Gov't working to address dialysis crisis — Tufton
Health and wellness minister Dr Christopher Tufton listens keenly to Ward Sister, Heather Headle during a tour of the Cornwall Regional Hospital Renal Unit last Friday. (Photo: Anthony Lewis)

MOUNT SALEM, St James — Minister of Health Dr Christopher Tufton says the Government is looking at the necessary framework to facilitate much-needed organ transplants.

The minister, who was referring to the growing crisis of kidney failure, noted that while the process has started it will take some time.

"We have started the mechanism to put some of that in place. Things like an organ registry, where you list people who are donating, who have received and to track that and so on is a big part of it. All of that has to be grounded in legislation," said Tufton.

Between Cornwall Regional Hospital in St James and the University Hospital of the West Indies in Kingston, about 12 surgeries are performed in Jamaica per year. This is in contrast to Trinidad and Tobago, which has performed approximately 100 surgeries within the last five years.

"Given the demands now on the system, we would want to do far more than that. But, again, that comes with challenges because, if you are successful in getting a donor, you are going to live on medication for the rest of your life to ensure that compatibility is maintained and so on," explained Tufton during an address to the media following a tour of the Cornwall Regional Hospital Renal Unit last Friday.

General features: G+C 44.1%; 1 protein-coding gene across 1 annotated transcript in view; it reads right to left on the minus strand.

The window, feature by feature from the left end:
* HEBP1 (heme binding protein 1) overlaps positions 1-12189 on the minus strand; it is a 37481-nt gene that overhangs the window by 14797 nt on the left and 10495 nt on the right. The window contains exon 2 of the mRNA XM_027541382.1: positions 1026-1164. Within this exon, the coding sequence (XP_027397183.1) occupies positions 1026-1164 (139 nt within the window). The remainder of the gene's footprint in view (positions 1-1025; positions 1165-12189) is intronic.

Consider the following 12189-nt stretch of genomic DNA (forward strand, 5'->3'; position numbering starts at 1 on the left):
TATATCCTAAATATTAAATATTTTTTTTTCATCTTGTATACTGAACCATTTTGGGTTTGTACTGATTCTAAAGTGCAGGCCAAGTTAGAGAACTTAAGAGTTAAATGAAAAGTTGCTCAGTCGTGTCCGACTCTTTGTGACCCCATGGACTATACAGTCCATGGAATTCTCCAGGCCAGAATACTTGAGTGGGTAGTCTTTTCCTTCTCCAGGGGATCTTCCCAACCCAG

An organ registry is the last step in a three-pronged approach to dealing with the emerging crisis. The first stage is screening, which allows for early detection.

"We really want to encourage Jamaicans to go to their health centres and their doctors and, as part of the screening process, examine their kidney functions to know what can be done to sustain it," Tufton encouraged.

He was supported by Ward Sister Heather Headle as they stressed that lifestyle habits are the major contributor to renal failure-causing diseases, such as diabetes and hypertension.

The second stage is dialysis treatment, which the minister said is quite expensive for patients in the private sector. A single treatment could cost between $12,000 and $15,000. Two to three treatments are needed per week.

At Cornwall Regional Hospital, there are 18 machines that treat 104 patients at least twice a week. Each machine treatment lasts approximately four hours. There are 500 people on a waiting list.

Nationally, there are up to 900 people who need dialysis each year and Tufton said the numbers are increasing.

"This means that, even with your best efforts to get more machines, you are always going to have a waiting list and it is a crisis at this rate," declared Tufton.

BY ANTHONY LEWIS Observer writer

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